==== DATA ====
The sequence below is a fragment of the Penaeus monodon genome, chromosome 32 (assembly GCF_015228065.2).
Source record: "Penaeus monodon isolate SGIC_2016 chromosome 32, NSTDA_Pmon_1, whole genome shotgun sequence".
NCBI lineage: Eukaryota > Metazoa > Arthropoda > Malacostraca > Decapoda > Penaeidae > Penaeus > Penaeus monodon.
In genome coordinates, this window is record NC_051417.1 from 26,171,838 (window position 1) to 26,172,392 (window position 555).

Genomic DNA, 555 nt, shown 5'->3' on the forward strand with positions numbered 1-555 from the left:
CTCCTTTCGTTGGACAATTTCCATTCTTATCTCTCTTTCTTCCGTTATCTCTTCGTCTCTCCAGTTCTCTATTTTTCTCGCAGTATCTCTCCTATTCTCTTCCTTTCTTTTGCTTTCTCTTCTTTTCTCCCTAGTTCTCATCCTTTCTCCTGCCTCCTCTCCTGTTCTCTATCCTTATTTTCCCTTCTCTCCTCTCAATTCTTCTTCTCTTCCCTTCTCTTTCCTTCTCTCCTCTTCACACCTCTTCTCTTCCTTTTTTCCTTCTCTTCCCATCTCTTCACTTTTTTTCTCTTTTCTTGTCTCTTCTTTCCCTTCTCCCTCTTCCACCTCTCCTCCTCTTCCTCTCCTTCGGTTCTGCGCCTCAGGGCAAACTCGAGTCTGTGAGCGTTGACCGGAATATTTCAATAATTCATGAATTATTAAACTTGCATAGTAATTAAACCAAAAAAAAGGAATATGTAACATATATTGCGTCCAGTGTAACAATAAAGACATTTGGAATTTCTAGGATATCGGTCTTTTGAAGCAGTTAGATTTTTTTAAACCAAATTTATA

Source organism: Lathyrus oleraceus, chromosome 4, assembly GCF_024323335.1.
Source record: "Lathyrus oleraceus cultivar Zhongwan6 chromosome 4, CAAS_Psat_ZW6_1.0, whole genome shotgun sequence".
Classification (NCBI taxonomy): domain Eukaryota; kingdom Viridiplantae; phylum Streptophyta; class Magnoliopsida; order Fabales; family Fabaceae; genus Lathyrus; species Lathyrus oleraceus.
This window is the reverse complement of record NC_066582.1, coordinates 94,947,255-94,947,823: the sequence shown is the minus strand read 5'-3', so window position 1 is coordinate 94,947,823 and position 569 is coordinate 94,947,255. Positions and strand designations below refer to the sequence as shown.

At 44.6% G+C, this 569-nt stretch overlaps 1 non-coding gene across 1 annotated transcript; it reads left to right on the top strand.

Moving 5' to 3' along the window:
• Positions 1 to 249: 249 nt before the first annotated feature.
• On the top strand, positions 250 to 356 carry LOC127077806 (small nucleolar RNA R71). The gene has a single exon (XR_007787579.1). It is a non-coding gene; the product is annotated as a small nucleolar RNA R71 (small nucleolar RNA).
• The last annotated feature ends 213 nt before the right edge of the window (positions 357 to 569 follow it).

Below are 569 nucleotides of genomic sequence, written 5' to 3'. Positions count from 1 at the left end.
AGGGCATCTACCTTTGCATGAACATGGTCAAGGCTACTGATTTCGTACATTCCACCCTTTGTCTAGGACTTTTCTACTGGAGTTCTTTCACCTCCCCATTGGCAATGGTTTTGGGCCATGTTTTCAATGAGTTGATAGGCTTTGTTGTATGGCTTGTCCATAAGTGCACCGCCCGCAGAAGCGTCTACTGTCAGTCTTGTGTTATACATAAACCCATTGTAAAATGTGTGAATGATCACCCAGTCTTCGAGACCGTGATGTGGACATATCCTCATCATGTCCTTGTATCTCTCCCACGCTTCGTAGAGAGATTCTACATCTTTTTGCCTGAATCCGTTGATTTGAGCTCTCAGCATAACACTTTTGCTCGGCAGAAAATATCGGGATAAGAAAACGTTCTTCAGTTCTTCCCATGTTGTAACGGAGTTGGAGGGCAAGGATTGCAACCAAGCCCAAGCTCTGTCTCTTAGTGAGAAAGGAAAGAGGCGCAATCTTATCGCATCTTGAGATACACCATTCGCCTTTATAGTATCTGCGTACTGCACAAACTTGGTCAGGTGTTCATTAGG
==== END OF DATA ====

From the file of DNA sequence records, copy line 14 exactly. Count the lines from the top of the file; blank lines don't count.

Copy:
• On the top strand, positions 250 to 356 carry LOC127077806 (small nucleolar RNA R71). The gene has a single exon (XR_007787579.1). It is a non-coding gene; the product is annotated as a small nucleolar RNA R71 (small nucleolar RNA).